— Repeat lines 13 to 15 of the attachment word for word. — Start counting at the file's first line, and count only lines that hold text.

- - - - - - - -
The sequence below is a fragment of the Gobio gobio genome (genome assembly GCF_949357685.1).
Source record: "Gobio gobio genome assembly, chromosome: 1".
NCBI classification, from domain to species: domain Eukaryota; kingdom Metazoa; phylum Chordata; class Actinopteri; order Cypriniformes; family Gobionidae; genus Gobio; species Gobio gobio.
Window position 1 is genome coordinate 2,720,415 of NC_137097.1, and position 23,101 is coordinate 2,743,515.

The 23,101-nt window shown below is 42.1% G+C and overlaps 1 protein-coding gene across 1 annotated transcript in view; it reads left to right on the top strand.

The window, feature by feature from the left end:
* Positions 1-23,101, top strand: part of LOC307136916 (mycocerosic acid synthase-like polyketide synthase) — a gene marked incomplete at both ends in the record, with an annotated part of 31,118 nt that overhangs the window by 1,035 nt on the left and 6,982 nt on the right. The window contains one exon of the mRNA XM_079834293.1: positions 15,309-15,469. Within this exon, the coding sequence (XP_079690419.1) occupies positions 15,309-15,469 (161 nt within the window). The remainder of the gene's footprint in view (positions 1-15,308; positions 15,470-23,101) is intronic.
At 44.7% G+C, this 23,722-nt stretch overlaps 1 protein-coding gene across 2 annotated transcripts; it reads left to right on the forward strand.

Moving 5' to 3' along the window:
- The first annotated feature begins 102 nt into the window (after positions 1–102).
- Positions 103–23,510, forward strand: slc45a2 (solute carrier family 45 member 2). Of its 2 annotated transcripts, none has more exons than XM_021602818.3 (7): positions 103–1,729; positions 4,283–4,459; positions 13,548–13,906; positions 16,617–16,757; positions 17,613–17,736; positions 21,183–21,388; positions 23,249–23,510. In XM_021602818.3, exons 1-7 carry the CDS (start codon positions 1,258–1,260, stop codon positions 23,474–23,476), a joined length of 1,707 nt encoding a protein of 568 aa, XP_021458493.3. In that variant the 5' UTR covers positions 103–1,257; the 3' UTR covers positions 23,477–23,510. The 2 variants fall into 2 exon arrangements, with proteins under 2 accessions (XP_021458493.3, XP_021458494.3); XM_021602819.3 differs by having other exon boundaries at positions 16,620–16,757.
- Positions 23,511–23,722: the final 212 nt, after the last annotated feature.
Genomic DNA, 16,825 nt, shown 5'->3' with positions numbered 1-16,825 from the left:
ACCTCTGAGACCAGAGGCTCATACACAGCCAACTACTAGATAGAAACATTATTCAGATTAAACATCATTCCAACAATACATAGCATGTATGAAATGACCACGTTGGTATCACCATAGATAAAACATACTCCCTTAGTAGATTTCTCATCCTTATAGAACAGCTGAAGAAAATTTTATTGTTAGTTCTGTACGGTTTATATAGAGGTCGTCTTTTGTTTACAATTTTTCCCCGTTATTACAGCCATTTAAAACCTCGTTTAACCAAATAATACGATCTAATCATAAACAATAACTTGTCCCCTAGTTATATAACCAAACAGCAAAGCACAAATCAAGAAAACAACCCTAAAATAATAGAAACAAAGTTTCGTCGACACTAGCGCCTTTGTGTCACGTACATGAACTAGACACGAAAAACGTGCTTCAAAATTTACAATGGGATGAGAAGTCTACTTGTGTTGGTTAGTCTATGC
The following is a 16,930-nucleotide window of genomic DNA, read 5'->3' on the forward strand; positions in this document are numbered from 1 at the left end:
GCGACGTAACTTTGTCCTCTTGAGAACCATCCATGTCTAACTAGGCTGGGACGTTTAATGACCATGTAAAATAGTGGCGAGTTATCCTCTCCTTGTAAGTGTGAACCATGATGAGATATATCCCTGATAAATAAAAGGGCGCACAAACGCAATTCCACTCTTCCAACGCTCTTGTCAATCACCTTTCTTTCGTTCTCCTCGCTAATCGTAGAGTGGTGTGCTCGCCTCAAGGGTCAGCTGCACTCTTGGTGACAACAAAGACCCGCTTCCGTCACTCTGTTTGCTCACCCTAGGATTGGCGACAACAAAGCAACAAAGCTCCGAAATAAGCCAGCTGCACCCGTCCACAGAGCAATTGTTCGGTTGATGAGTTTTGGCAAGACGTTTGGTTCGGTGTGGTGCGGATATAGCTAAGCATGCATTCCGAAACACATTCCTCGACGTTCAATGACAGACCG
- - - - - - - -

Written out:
Genomic DNA, 16,825 nt, shown 5'->3' with positions numbered 1-16,825 from the left:
ACCTCTGAGACCAGAGGCTCATACACAGCCAACTACTAGATAGAAACATTATTCAGATTAAACATCATTCCAACAATACATAGCATGTATGAAATGACCACGTTGGTATCACCATAGATAAAACATACTCCCTTAGTAGATTTCTCATCCTTATAGAACAGCTGAAGAAAATTTTATTGTTAGTTCTGTACGGTTTATATAGAGGTCGTCTTTTGTTTACAATTTTTCCCCGTTATTACAGCCATTTAAAACCTCGTTTAACCAAATAATACGATCTAATCATAAACAATAACTTGTCCCCTAGTTATATAACCAAACAGCAAAGCACAAATCAAGAAAACAACCCTAAAATAATAGAAACAAAGTTTCGTCGACACTAGCGCCTTTGTGTCACGTACATGAACTAGACACGAAAAACGTGCTTCAAAATTTACAATGGGATGAGAAGTCTACTTGTGTTGGTTAGTCTATGC
The following is a 16,930-nucleotide window of genomic DNA, read 5'->3' on the forward strand; positions in this document are numbered from 1 at the left end: